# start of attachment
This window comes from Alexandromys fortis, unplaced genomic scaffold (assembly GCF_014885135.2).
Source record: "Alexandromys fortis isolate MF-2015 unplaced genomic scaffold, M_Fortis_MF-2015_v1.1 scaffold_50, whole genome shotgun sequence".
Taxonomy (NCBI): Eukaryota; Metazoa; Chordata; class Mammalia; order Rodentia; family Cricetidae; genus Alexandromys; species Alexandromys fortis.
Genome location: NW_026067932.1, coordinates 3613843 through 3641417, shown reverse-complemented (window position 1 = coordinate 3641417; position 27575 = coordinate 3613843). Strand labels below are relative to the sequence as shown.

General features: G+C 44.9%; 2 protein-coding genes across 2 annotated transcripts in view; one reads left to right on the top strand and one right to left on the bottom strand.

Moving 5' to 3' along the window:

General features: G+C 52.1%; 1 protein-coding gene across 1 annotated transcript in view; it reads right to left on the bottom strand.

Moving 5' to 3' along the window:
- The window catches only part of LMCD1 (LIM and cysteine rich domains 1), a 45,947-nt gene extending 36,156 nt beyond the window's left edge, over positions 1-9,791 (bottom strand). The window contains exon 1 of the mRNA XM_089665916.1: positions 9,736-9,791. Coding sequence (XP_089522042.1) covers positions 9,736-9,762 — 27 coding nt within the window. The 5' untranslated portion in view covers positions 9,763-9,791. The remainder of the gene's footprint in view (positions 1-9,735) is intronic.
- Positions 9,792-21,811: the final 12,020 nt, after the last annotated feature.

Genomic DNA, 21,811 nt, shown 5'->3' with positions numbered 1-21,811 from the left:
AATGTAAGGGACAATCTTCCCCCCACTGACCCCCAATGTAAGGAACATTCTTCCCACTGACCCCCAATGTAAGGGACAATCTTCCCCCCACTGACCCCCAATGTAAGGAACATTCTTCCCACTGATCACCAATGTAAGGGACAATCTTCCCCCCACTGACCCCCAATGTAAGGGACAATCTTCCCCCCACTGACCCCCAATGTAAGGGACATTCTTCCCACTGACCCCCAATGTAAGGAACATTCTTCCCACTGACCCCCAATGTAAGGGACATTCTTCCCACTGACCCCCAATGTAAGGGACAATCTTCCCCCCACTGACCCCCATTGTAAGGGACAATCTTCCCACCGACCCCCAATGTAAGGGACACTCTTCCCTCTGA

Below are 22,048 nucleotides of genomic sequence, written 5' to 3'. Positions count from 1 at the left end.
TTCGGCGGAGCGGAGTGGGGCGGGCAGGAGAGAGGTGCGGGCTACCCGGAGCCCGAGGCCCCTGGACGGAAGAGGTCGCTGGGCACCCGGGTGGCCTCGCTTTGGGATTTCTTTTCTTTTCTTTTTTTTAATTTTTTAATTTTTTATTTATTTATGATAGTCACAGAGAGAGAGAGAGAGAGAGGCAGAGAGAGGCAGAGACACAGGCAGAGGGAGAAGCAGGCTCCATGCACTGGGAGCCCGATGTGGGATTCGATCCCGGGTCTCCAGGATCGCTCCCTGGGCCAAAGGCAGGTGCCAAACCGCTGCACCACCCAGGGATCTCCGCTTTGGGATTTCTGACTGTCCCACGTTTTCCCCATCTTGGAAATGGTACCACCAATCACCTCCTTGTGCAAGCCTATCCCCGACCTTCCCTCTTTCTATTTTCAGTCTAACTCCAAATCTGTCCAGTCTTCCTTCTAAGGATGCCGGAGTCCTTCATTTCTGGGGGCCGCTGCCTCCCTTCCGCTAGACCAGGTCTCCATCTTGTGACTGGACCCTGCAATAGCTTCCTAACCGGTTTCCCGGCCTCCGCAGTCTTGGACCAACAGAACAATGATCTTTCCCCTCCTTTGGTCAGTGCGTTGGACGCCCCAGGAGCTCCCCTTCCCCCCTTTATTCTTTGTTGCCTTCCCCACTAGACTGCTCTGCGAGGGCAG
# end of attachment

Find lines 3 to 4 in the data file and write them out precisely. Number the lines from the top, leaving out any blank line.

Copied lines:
Taxonomy (NCBI): Eukaryota; Metazoa; Chordata; class Mammalia; order Rodentia; family Cricetidae; genus Alexandromys; species Alexandromys fortis.
Genome location: NW_026067932.1, coordinates 3613843 through 3641417, shown reverse-complemented (window position 1 = coordinate 3641417; position 27575 = coordinate 3613843). Strand labels below are relative to the sequence as shown.